The successful launches of the PlayStation 4 and Xbox One have brought renewed hope for the console gaming industry and the software developers who create its content . The latter years of the last console generation returned worrying results for the industry, with deteriorating hardware numbers and declining sales for key franchises like Call of Duty kicking off fears that the console gaming industry was on its death march. If those fears are still present, they certainly aren't affecting Activision Blizzard (NASDAQ: ATVI). The company's valuation hit a record high after the release of its most recent quarterly earnings with share price up 14% at one point following the news.
Activision is the largest games publisher in the US and looks to further its position as an industry leader by introducing prime new properties. Much of the company's success in the coming years is dependent on whether or not it can make its upcoming megaproject Destiny the biggest thing in gaming. Is Activision on a path to continued success or is this latest valuation explosion a symptom of unwarranted hype?
Fun for the whole family
Whether or not Destiny winds up delivering on its many promises, there's no denying that Activision has performed for investors in this last quarter. Earnings per share climbed to an all time high of 79 cents on $2.27 billion in revenue, beating analyst projections of 73 cents per share on revenue of $2.2 billion. This figure is down from $2.6 billion in the corresponding 2012 quarter, but still mightily impressive. The better than expected performance is the result of strong sales across multiple genres and platforms.
While the "Call of Duty" series has shown signs of franchise fatigue, Call of Duty: Ghosts was still the second-best selling game of 2013, trailing only Grand Theft Auto 5 from Take-Two Interactive (NASDAQ: TTWO). This scenario is made even better for Activision by the fact that Call of Duty: Black Ops 2, which was released in 2012, was the ninth best selling game in 2013. Activision also drew strong revenue from its online role playing game World of Warcraft and iterations of its toy/video game hybrid series, "Skylanders," which delivered the best sales for a family targeted game in Q4.
Activision's future is dependent on Destiny
CEO Bobby Kotick knows that his company's future is dependent upon an ability to launch the next big thing. Kotick has stated that Activision's Destiny will become the best selling new IP in the history of gaming. The game stands as the company's all-time biggest investment in new IP and is reported to be one of the most costly to develop in the history of the industry. Conceptual work on the game began in 2004, when developer Bungie was still partnered with Microsoft and creating exclusive content for the Xbox platform.
Activision must find ways to make up for lost momentum that World of Warcraft and Call of Duty will suffer in coming years. Destiny is central to the company's strategy. Launching on PlayStation 4, PlayStation 3, Xbox One, Xbox 360, and PC will enable the game to reach a massive audience, however it may not be as large as Activision hopes. 2013 hardware and software sales show that the new consoles are experiencing rapid adoption and drying up business on their predecessors quicker than expected. This means that the game's performance on the new platforms becomes increasingly important. Mainstream audiences on PlayStation 3 and Xbox 360 must be converted to the new platforms in order for Activision to reach its goals.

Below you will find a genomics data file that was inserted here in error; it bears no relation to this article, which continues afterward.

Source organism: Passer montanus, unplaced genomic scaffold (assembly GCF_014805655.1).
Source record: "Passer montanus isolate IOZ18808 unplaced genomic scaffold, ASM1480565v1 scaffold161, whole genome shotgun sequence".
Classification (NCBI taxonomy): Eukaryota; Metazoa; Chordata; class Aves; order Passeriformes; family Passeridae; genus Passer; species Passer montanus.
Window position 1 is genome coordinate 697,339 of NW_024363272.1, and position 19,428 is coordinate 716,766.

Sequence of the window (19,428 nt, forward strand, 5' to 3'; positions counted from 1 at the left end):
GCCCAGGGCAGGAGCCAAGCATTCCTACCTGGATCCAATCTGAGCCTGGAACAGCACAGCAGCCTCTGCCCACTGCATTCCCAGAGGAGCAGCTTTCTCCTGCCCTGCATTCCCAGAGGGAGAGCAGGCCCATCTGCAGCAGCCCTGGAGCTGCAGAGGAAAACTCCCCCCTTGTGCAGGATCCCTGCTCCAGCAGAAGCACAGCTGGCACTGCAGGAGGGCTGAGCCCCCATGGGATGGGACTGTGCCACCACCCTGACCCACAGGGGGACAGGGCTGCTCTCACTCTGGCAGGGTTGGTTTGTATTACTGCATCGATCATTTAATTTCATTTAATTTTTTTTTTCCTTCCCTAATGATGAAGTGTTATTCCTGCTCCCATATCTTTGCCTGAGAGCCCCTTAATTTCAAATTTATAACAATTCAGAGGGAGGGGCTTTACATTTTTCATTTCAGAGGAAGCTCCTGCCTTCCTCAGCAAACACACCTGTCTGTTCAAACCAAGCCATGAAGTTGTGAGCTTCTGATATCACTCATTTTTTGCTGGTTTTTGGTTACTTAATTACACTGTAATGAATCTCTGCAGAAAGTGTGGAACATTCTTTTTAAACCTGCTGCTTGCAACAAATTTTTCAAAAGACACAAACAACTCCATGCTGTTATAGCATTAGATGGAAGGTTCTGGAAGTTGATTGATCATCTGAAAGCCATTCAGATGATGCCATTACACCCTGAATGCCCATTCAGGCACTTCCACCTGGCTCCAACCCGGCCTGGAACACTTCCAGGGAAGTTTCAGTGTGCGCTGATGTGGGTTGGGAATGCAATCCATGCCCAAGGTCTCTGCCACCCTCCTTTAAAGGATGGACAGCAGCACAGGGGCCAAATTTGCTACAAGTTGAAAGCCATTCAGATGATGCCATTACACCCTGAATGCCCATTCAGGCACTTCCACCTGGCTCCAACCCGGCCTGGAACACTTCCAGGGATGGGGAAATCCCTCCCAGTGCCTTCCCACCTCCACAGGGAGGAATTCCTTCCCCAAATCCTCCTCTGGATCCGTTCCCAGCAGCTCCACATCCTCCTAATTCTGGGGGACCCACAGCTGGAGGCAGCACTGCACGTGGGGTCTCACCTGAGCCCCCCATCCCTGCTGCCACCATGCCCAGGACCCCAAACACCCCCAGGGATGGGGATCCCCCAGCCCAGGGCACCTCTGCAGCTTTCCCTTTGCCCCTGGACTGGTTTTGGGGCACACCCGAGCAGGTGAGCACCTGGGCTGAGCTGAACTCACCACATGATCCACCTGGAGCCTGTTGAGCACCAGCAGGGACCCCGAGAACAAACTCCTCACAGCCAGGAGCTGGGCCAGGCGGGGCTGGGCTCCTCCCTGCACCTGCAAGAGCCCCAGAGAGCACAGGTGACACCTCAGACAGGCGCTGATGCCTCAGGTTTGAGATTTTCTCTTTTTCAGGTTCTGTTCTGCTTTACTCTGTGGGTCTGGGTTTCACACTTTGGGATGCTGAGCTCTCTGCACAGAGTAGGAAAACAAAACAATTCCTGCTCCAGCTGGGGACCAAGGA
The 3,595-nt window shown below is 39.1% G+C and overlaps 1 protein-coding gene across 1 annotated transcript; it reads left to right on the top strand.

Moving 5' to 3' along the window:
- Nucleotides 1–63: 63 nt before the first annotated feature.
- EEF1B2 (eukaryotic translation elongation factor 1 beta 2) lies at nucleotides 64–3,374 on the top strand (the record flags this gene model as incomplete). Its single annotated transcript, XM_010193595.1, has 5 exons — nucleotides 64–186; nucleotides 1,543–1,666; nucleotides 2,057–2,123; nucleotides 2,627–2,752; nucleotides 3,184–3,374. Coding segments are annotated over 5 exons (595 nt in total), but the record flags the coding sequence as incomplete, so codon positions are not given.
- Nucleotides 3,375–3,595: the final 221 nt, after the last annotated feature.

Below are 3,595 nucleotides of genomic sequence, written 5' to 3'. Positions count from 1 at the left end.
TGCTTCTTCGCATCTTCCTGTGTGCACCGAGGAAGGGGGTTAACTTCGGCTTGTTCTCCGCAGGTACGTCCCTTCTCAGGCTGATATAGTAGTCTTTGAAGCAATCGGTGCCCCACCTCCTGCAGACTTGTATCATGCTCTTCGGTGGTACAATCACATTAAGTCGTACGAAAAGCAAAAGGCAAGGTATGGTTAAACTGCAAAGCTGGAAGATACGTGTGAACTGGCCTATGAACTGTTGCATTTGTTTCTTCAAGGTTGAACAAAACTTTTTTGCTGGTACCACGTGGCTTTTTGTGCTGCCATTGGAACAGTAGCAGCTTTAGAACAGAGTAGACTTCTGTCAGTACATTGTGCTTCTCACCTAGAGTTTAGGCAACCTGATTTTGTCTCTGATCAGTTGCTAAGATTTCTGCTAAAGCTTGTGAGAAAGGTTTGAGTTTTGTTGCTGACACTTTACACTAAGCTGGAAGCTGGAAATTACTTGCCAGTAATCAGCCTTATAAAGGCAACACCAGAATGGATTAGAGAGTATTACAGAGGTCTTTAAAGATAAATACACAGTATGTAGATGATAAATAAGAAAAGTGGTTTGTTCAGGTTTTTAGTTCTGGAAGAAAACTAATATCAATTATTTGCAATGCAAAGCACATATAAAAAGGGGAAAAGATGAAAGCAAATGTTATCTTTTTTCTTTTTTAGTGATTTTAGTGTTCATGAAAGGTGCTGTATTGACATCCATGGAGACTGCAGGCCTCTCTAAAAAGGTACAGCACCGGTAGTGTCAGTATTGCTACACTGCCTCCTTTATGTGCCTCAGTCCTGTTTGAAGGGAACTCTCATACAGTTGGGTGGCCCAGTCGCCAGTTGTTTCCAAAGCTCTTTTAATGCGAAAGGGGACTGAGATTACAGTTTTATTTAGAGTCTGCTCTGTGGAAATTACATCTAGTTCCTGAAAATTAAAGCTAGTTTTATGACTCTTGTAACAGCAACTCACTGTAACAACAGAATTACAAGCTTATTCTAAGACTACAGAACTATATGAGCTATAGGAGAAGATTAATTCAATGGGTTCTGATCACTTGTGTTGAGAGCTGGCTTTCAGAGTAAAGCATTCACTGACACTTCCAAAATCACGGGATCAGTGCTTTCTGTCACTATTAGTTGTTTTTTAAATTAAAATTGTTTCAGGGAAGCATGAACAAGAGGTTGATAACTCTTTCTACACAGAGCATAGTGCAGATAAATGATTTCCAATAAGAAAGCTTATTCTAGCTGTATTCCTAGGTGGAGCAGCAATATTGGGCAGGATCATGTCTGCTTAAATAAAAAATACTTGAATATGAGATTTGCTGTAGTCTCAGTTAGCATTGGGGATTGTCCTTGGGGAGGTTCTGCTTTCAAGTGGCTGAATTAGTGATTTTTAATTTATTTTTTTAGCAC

Activision's Destiny will undoubtedly be the best selling new IP of the year. EA's Titanfall may have a chance at being the most influential title released in 2014, but the fact that it will only debut on Xbox platforms and PC substantially reduces its sales potential. Still, Titanfall is a massive property for EA and Microsoft and one that is frequently mentioned as a game that could tip the console war tides in favor of the Xbox One.
While Activision and EA's 2014 plans are largely known commodities, Take-Two's slate for the year is something of a mystery. Rampant rumors suggest that Grand Theft Auto 5 is headed to PlayStation 4, Xbox One, and PC in 2014. Stoking these flames, President Karl Slatoff has stated that the company's key software will land wherever the right audience is. A look at hardware and software numbers from the tail end of 2013 make it clear that this is on next-gen consoles. The notoriously secretive Take-Two could also release a sequel to Red Dead Redemption this year.
Let Destiny be your guide
When it comes to possessing a large stable of valuable IPs, no American gaming company can claim a significant advantage over Activision. The company's explosive growth on the heels of its most recent quarterly earnings speaks to solid performance from existing franchises and the apparent strength of its upcoming megaproperty, Destiny. The game's performance, hit or miss, will have a massive impact on Activision's future outlook.